In computer programming, an object is usually suitable based on its type. For instance, we cannot use a string type to sum numbers, but we can do lots of other actions suitable for strings.
On the other side, duck-typing does not define an object by its type, but by the methods and properties it has. So, if the dog in the image has a duck beak (property) and it quacks (method), then it is not a dog, it is a duck. This is called “duck test”.
This design rule is to avoid concerning about passing a variable of a certain type to a method. We can just pass any type, and the method will call its methods directly. This practice relies essentially on well written documentation, clear code and testing to ensure correct use.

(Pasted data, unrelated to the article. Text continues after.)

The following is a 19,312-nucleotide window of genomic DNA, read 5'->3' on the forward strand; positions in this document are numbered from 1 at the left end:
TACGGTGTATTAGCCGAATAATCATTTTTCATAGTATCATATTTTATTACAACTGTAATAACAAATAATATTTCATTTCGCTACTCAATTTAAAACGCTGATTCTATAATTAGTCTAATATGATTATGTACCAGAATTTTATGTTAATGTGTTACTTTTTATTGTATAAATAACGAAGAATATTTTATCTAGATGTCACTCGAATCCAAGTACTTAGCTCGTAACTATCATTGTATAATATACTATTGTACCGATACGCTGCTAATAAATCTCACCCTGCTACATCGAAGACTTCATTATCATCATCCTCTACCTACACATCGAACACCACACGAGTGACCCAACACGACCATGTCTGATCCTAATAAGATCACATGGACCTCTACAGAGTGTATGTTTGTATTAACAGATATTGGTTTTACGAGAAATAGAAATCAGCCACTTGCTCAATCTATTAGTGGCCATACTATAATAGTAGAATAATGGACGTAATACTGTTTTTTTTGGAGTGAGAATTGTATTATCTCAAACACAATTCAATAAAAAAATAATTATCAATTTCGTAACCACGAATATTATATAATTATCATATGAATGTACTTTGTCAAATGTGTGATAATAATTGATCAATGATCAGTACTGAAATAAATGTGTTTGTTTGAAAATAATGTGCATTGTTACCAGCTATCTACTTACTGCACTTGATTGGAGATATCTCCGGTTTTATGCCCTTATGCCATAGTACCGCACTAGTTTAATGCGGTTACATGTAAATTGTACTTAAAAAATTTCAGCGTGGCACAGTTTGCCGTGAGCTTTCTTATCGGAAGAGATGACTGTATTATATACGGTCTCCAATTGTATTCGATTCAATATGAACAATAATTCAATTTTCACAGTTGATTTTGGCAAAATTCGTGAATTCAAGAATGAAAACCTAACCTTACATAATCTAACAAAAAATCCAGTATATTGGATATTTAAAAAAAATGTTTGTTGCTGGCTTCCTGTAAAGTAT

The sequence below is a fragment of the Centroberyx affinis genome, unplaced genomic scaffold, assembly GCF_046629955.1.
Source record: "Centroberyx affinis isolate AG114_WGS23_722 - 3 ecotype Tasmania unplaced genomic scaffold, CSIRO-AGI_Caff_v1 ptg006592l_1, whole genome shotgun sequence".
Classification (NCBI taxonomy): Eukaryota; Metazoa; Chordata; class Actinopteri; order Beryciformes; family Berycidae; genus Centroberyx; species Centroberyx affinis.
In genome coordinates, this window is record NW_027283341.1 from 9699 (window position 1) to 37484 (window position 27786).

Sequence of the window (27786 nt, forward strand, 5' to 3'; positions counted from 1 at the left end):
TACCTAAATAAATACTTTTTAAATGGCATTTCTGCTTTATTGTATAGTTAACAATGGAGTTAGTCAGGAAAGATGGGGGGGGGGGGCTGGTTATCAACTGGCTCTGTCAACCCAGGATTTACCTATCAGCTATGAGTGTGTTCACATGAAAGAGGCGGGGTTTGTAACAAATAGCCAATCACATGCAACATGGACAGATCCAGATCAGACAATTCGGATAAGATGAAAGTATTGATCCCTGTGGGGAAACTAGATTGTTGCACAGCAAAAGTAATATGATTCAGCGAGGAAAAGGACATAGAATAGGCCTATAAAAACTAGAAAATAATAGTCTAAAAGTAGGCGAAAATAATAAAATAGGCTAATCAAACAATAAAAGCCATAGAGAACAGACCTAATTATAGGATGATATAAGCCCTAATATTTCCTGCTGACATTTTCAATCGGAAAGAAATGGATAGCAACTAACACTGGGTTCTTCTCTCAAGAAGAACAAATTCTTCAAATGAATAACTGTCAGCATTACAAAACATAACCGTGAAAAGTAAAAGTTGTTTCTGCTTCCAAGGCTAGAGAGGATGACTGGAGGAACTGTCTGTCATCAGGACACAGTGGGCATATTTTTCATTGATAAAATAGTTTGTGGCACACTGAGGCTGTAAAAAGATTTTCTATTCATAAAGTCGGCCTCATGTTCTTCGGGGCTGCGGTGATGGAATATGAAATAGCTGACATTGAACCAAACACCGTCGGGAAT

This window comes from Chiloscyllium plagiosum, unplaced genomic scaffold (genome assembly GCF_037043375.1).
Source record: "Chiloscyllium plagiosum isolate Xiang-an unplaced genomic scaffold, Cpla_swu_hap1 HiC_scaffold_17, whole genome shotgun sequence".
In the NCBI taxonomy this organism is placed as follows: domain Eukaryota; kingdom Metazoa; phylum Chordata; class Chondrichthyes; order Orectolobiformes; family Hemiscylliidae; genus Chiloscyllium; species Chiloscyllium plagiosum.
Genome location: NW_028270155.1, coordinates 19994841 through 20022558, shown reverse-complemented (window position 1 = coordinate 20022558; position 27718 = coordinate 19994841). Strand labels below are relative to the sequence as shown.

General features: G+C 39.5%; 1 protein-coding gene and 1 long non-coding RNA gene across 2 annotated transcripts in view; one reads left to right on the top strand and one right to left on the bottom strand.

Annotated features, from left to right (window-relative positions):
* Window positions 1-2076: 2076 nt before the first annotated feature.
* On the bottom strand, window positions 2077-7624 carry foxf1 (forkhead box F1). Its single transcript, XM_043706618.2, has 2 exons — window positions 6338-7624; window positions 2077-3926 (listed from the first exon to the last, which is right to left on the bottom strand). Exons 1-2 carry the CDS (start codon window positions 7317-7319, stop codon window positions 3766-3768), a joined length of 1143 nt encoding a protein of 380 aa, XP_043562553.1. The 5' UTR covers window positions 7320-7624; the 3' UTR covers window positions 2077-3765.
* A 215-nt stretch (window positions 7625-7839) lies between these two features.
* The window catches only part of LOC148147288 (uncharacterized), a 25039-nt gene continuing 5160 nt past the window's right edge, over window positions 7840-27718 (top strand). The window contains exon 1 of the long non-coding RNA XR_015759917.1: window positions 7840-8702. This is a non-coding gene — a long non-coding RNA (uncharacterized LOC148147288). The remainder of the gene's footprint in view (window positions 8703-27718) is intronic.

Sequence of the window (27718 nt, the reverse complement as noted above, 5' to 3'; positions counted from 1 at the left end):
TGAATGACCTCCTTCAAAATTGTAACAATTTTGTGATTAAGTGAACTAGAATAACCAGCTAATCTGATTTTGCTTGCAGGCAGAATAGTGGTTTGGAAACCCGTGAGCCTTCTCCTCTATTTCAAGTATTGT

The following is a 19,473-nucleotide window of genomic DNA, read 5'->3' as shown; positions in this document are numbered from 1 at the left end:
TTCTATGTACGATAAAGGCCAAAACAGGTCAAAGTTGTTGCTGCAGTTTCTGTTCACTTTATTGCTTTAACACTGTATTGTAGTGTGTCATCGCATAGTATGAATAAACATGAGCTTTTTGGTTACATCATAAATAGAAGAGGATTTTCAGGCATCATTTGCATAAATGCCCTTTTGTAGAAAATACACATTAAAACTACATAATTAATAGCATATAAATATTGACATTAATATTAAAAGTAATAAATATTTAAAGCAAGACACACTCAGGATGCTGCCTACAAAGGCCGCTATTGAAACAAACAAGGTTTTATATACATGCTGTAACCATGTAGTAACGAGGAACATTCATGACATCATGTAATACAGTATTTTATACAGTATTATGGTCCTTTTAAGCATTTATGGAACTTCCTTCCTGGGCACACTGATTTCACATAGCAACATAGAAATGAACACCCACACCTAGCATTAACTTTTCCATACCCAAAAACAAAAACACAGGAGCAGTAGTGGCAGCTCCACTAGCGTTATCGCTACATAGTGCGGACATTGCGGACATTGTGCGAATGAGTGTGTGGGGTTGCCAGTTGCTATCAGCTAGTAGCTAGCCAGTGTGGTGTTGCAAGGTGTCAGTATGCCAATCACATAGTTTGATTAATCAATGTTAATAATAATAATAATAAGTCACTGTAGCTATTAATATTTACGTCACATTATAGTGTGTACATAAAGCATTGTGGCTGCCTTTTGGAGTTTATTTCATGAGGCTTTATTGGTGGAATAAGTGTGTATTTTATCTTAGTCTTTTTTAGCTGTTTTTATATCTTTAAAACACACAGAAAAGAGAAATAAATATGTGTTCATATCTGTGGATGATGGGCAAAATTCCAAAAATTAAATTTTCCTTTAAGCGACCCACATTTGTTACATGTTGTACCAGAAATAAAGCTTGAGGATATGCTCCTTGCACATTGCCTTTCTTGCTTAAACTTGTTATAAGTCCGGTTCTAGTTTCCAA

Let’s see this concept in action. Suppose that we have 2 mobile phones and we want to play music in our car. We will probably use Bluetooth regardless of the phone brand, right?
p 'Playing music!'
endclass IPhone < BluetoothDevice
p 'Connecting my iPhone using Bluetooth...'
endclass Android < BluetoothDevice
p 'Connecting my Android using Bluetooth...'
@phone = phone
Then we can use any phone in our car that can connect and play music:
This is the output:
"Connecting my iPhone using Bluetooth..."
"Connecting my Android using Bluetooth..."
Notice that in the Car constructor we did not check the Phone object. We just saved it in a variable and used it directly when connecting and playing music. Duck-typing in action!